Obesity levels in parts of rural Cambridgeshire are higher than the national average with youth leaders blaming poor facilities and overworked parents for the high figures.
The latest NHS Cambridgeshire statistics show 10.5 per cent of all Fenland children in reception class are obese and 19.1 per cent of all in year 6 in the same area are obese – around 2 percentage points higher than any other district in the county.
The figures also exceeded the national average for England with 9.4 per cent of all children in reception classes and 19 per cent of year 6 pupils recorded as obese.
David Driver, group leader for Chatteris 2nd Scouts, is seeing a drop in the numbers joining and thinks poor fitness levels are partly to blame.
He said: “The figures don’t surprise me as we have struggled with recruiting fairly recently and I think this reflects that. Those who are active are in a minority.
“It’s probably a safer environment indoors and parents are working longer hours these days so it’s easy to pacify children with alternative entertainment.
“Fewer and fewer children are being active, especially in rural areas where the facilities aren’t readily available.”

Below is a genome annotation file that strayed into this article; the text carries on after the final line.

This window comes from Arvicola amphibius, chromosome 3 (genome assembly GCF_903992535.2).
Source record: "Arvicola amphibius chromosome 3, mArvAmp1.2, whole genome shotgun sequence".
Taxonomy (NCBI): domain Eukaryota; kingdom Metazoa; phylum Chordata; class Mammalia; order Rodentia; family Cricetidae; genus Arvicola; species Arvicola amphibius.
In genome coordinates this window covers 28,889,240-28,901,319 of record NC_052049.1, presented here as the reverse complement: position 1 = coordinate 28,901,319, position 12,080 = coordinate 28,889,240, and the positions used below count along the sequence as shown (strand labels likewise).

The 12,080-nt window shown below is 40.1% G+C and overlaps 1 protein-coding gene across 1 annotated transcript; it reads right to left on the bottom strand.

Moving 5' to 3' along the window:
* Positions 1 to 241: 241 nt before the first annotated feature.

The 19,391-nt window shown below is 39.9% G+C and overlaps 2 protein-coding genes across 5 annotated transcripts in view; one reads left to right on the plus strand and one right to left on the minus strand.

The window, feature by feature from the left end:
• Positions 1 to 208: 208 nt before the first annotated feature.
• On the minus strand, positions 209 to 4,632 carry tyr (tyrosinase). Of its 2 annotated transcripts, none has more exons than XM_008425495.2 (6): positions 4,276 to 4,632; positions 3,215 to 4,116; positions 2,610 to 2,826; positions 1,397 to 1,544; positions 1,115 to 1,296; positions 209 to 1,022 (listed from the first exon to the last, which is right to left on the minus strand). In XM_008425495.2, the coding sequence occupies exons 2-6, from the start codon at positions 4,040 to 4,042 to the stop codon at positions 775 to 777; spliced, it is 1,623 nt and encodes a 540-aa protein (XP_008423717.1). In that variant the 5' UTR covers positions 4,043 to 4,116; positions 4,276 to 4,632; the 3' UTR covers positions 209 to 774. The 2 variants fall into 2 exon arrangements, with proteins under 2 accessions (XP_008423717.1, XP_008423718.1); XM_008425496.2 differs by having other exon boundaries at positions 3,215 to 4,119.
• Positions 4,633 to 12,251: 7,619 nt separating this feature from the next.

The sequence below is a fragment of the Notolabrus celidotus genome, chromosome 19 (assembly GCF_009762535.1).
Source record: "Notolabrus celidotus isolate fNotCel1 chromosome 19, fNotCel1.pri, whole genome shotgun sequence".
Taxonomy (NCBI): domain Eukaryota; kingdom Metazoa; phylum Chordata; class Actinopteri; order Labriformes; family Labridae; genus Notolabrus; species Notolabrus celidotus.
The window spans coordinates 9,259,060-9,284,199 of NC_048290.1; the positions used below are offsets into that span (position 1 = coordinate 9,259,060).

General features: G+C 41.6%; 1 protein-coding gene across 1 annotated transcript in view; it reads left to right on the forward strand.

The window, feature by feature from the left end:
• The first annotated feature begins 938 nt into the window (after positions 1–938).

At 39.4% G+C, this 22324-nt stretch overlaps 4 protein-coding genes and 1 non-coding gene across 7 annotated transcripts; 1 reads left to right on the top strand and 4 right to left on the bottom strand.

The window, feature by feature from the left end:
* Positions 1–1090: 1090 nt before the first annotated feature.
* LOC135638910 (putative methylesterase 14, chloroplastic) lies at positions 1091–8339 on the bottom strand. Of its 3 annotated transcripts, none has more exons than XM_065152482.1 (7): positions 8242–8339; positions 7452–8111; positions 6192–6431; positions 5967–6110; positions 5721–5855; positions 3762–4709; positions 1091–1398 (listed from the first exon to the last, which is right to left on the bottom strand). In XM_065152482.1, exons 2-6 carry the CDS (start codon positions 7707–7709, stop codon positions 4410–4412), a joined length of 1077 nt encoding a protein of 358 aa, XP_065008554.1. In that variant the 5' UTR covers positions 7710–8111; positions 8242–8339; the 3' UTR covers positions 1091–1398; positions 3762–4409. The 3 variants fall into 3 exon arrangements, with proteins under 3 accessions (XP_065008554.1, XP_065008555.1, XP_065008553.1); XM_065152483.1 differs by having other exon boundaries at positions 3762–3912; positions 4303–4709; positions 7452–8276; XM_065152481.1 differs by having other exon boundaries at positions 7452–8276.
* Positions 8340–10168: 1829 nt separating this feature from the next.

Huntingdonshire has had a sharp rise in the number of children classed as obese – 7.7 per cent in reception and 17.7 per cent in the older group.
For reception class, children in South Cambridgeshire have the lowest obesity figures for the county with 6.2 per cent, followed by East Cambridgeshire with 6.8 per cent and Cambridge was second highest with 8.4 per cent.
Luke Harradine, managing director of Bounce Into Sport sports camps which run in South Cambridgeshire, said there are a lot of clubs and activities in the district to help youngsters stay fit.
Val Thomas, consultant in public health at NHS Cambridgeshire, said: “The good news is childhood obesity rates are showing signs of stabilizing, nationally and in Cambridgeshire.
“However, we cannot be complacent and need to monitor these trends closely to ensure we have sustained improvement.
“We know there are some parts of the county where there are higher numbers of children who are overweight or obese.
“We are working closely with partners in these areas to understand the underlying issues and provide the appropriate information and support.”
To find out more visit www.cambridgeshire.nhs.uk/Your-health/ewmmll.htm.